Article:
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CVI
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Chronic Venous Insufficiency

Chronic Venous Insufficiency (CVI) is where the veins in the legs do not efficiently return blood to the heart.  This could be the result of the valves in the veins not properly functioning, a partial blockage of the veins, and/or changes in the vein walls.  

Signs and Symptoms of CVI

  • Swelling in the feet and legs
  • Tight, stiff fibrotic tissue with or without visible swelling
  • Dry, scaly skin on the lower legs
  • Feelings of heaviness or pain in the legs
  • Hemosiderin staining
  • Recurrent cellulitis or other infections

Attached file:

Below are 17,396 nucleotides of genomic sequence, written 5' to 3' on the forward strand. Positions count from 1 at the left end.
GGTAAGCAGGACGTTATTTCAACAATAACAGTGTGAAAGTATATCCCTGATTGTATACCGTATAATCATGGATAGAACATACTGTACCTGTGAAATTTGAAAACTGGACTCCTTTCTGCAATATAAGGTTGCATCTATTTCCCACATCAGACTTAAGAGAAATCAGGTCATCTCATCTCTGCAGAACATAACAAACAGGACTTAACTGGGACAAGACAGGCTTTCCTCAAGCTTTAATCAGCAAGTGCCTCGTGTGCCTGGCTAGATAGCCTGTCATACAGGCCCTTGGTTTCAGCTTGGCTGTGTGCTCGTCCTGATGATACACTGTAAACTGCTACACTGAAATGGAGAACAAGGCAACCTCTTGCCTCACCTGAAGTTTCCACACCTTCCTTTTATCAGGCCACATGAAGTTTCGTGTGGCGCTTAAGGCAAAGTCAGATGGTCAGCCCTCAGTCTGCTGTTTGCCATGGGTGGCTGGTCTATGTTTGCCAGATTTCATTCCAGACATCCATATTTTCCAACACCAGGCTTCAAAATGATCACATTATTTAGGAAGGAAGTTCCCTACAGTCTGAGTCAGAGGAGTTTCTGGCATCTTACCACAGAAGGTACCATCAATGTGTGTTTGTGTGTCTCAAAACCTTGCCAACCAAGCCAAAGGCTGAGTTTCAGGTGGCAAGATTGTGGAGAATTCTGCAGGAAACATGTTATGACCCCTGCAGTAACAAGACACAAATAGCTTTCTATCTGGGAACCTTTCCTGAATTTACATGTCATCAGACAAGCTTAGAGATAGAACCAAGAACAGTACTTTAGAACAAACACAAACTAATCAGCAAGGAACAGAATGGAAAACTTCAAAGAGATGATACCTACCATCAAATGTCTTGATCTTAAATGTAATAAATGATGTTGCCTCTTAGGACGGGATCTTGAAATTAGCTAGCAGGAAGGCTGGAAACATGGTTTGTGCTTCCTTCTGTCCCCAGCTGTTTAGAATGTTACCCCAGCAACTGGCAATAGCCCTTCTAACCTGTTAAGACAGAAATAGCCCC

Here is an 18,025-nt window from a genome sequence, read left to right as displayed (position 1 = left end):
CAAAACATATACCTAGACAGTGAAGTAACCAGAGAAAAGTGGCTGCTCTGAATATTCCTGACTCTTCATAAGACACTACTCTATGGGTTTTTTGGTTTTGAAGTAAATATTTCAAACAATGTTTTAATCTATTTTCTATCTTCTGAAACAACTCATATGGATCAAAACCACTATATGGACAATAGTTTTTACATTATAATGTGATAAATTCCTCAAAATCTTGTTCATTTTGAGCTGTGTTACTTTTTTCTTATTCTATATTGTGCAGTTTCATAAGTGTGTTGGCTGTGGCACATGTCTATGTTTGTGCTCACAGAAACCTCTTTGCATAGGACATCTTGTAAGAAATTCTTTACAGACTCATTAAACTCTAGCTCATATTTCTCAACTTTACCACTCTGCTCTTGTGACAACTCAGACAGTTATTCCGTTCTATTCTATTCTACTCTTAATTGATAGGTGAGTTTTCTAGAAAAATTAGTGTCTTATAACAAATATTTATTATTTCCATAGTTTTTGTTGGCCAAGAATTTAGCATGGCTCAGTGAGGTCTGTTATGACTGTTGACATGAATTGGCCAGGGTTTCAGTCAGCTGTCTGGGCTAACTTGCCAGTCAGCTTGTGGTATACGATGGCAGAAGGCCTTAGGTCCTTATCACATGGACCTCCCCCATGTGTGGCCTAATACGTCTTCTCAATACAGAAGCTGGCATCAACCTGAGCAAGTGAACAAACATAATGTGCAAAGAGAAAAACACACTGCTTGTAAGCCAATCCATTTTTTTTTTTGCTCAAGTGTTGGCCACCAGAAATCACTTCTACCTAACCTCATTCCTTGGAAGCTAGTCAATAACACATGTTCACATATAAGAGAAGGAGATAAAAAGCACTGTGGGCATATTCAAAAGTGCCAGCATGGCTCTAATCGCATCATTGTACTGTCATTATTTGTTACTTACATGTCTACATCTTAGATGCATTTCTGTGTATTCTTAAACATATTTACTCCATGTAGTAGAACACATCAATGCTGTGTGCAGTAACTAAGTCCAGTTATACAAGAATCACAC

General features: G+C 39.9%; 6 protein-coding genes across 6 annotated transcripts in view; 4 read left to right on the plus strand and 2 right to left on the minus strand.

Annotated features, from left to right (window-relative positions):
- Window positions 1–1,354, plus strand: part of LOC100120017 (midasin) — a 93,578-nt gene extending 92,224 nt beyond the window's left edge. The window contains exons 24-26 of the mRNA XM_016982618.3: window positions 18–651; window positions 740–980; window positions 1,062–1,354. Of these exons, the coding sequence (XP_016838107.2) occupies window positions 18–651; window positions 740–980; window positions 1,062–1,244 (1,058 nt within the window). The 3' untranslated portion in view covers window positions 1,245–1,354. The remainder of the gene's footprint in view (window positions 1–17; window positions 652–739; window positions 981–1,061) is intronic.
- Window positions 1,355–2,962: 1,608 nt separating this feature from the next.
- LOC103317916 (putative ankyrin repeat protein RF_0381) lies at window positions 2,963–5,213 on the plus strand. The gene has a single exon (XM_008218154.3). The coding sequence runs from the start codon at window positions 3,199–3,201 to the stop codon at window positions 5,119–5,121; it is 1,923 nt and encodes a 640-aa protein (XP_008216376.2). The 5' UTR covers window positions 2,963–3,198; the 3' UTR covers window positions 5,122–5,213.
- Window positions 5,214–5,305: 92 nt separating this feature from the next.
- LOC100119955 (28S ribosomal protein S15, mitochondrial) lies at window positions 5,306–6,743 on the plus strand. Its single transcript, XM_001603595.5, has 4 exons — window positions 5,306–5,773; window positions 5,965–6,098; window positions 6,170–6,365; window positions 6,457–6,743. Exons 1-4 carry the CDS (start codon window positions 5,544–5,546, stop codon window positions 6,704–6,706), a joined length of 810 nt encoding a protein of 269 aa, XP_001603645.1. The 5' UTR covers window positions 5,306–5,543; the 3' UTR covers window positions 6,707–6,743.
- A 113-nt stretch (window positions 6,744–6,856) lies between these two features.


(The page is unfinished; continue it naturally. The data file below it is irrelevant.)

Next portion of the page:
When CVI has progressed, it can cause lymphedema, and the condition is then referred to as phlebo-lymphedema

Complete Decongestive Therapy (CDT) is a highly effective treatment for chronic venous insufficiency.  Treatment is to be performed by a certified lymphedema therapist, and generally includes evaluation, skin care, manual lymph drainage, multilayered compression bandaging, therapeutic exercise, compression garments and education in self-care.

Wounds are commonly found in legs with CVI, and are often slow and difficult to heal.  Compression and controlling associated lymphedema will, in most cases, enhance and speed up wound healing.

In the early stages of venous insufficiency, or when CVI has already been treated, a physician may simply prescribe compression socks.  Compression garments are generally worn during all waking hours.  If you are able to walk, it is important that your compression socks have graduated compression.  This means the socks will provide 100% of the compression at your ankle and less compression up higher, so that as you walk, your calf muscle against the compression sock will work to pump the fluid up your legs.